Nigeria: Covid-19 - One Year After, Nigeria Records 155,000 Cases - 1,900 Deaths

27 February 2021

Nearly half of Nigeria's COVID-19 infections were recorded this year with about 70,000 infections reported since January 1, 2021.

Exactly one year after an Italian traveller on February 27, 2020, became the index case of COVID-19 in Nigeria, more than 155,000 people have been infected with the virus in the country, data from the country's infectious disease agency, NCDC, reveal.

COVID19, the pneumonia-like disease caused by the coronavirus and said to have emanated from a local Chinese market to spread to over 200 countries, has also caused over 1,900 deaths in Nigeria.

Meanwhile, more than two-third of the over 155,000 people infected by COVID-19 in Nigeria have recovered after treatment, indicating the level of success the country's health professionals have recorded in containing the virus. The death toll is also less than two per cent of those infected.

But health experts believe the official data under-reports both infections and deaths because of the country's limited testing capacity.

Nigeria, Africa's most populous nation, has so far conducted test figures less than one per cent of the country's 200 million population.


As of Saturday morning, infection figures stood at 155,076 with 600 new cases reported from 21 states on Friday, according to NCDC data.

It took about nine months for Nigeria's tally to reach 120,000 on January 24, 2021, from the 1,000 cases reached on April 25, 2020.

However, the figure reached 155,000 in about than a month to indicate how fast the disease is currently spreading.

Since the increase in infections officially declared the second wave of the pandemic last December, Nigeria had averaged over 1,000 cases daily.

Nearly half of Nigeria's infections were recorded this year with about 70,000 infections reported since January 1, 2021.

But in the past one week, daily cases have fallen below 700 suggesting the worst phase of the viral infection may be coming to an end.

Fridays' figure of 600 is slightly lower than the 634 cases recorded on Wednesday.

Death Toll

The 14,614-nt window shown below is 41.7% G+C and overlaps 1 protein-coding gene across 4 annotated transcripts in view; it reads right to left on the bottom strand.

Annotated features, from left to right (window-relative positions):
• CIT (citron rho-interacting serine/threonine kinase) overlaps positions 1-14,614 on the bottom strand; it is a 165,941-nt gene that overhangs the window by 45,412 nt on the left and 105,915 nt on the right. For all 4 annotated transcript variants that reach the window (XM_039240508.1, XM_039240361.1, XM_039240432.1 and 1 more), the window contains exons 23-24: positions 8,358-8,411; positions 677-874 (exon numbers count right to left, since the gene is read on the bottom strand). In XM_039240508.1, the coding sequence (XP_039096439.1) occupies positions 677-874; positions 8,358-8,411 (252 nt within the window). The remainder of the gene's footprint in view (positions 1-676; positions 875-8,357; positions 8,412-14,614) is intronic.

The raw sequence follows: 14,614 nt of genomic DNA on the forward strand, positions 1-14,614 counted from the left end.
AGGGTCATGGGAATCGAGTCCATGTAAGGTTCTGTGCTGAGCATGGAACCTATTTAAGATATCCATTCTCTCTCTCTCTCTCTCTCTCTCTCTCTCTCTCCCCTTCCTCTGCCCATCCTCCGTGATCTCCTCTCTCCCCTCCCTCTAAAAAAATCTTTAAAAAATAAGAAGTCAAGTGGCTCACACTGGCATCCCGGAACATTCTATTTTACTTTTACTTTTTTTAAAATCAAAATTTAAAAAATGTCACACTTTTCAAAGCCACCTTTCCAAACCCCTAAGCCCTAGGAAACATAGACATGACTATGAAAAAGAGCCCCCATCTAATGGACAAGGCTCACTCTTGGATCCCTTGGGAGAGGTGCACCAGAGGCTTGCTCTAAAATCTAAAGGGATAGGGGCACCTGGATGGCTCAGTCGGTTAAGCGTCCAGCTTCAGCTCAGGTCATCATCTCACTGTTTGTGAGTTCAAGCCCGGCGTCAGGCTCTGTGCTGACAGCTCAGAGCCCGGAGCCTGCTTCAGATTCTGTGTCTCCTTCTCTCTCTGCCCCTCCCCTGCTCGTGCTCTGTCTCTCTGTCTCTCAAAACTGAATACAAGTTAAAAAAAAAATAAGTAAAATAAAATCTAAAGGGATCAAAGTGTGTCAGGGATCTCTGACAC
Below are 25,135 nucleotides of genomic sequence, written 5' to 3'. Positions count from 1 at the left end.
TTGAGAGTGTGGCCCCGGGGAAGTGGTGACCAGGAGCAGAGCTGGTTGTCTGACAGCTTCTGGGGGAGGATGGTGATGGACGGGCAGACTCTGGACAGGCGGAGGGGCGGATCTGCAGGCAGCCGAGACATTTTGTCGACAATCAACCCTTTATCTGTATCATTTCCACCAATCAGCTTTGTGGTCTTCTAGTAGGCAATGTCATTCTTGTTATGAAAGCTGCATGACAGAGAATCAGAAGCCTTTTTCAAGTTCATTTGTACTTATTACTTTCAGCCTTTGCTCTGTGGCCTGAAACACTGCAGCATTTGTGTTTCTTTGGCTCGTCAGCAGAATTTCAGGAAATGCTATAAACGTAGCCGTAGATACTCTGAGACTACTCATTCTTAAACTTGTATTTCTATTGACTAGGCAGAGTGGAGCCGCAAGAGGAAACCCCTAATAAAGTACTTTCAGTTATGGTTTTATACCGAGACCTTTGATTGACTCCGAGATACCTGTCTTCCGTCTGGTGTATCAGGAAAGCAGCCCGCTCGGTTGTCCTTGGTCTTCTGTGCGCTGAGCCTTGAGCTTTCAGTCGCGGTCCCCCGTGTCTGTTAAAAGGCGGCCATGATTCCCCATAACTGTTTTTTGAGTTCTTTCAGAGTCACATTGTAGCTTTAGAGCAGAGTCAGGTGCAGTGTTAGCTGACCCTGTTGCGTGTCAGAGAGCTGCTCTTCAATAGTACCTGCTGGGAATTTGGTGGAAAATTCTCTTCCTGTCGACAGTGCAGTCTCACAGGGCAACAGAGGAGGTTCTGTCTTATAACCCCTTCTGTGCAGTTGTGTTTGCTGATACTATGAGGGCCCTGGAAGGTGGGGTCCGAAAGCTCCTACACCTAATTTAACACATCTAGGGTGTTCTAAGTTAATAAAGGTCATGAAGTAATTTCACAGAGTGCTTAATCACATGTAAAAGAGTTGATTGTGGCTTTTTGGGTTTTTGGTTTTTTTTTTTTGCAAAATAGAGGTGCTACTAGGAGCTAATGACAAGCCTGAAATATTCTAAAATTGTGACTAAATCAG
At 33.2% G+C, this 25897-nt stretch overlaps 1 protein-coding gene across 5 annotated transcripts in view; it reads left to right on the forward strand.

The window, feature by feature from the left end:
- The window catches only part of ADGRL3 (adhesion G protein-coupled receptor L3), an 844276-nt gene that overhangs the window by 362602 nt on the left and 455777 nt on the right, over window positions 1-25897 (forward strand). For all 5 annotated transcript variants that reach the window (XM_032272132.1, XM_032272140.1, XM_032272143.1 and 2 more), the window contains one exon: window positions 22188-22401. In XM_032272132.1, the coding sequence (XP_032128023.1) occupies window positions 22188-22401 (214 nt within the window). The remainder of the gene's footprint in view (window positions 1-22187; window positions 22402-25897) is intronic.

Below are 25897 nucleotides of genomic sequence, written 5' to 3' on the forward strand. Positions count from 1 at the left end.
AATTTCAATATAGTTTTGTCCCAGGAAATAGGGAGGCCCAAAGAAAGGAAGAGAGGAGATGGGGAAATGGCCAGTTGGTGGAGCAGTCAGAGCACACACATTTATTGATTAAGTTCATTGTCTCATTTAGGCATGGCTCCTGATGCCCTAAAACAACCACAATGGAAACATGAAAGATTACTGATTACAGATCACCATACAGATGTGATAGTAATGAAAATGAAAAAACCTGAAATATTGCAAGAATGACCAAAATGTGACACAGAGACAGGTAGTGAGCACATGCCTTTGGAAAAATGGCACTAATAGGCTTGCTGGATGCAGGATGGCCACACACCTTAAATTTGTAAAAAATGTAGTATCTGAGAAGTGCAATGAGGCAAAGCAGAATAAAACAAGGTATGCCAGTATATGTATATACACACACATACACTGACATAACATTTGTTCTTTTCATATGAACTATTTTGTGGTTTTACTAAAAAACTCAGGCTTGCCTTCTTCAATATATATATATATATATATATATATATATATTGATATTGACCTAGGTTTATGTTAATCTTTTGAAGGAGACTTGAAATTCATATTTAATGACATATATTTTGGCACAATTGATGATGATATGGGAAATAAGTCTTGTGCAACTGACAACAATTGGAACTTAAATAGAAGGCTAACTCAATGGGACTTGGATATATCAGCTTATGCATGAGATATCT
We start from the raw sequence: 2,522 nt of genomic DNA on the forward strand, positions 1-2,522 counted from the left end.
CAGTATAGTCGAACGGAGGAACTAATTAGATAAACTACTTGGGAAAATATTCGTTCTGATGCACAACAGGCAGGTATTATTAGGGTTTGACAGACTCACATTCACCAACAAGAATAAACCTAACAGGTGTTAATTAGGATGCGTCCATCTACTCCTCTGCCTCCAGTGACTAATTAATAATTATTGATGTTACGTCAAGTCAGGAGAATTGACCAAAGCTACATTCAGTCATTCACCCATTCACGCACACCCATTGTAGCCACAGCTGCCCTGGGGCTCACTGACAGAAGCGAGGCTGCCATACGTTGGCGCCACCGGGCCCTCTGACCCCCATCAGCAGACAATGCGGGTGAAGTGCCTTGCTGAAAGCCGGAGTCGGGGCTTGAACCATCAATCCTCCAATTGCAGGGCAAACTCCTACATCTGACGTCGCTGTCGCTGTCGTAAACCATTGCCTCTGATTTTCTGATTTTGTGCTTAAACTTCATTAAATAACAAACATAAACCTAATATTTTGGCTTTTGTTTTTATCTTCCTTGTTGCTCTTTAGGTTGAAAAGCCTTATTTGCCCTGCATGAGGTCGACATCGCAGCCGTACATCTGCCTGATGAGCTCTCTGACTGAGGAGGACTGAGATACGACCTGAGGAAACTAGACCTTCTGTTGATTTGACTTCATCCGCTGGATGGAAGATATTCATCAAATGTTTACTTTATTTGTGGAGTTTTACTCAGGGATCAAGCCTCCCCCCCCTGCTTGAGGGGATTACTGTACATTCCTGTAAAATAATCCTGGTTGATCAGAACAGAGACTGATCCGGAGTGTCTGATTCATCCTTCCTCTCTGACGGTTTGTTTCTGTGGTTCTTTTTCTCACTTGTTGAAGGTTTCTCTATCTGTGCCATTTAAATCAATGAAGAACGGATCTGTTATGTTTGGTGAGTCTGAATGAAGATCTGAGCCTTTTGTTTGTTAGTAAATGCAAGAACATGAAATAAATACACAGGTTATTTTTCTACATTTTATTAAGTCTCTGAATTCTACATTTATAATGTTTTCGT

While infections appear to be slowing, the death toll from the disease has been relatively high with 11 fatalities on Friday raising the total fatalities in the past eight days to 99.

Nigeria's fatality toll is now 1,902 in total.

On January 30, the country recorded its highest daily death tally of 27 deaths to topple the previous record of 23 deaths reported on January 15.


More than two-third of the over 155,000 people infected by COVID-19 in Nigeria have recovered after treatment.

According to NCDC data published Friday night, a total of 132,544 have recovered after treatment

Although people who recover from a viral infection often develop immunity against the same disease, it remains unclear whether this is the case with COVID-19 infection.

Meanwhile, about 21,000 infections are still active in the country.


The 600 new cases were reported from 21 states - Lagos (169), Taraba (92), Ogun (65), Cross River (57), FCT (38), Rivers (28), Kwara (26), Akwa Ibom (25), Osun (21), Plateau (12), Borno (9), Gombe (9), Abia (8), Ebonyi (8), Ekiti (7), Kano (7), Delta (6), Oyo (6), Bauchi (3), Nasarawa (3), and Sokoto (1).

Lagos had the highest toll in Friday's tally with 169 new cases followed by Taraba and Ogun with 92 and 65 infections respectively.

Nigeria has conducted 1,489,103 tests so far.

Nigeria hopes to vaccinate more than half of its 200 million citizens in the next two years. But the country is yet to receive its first batch of vaccines with the first four million doses expected in March after the initial February target was extended.

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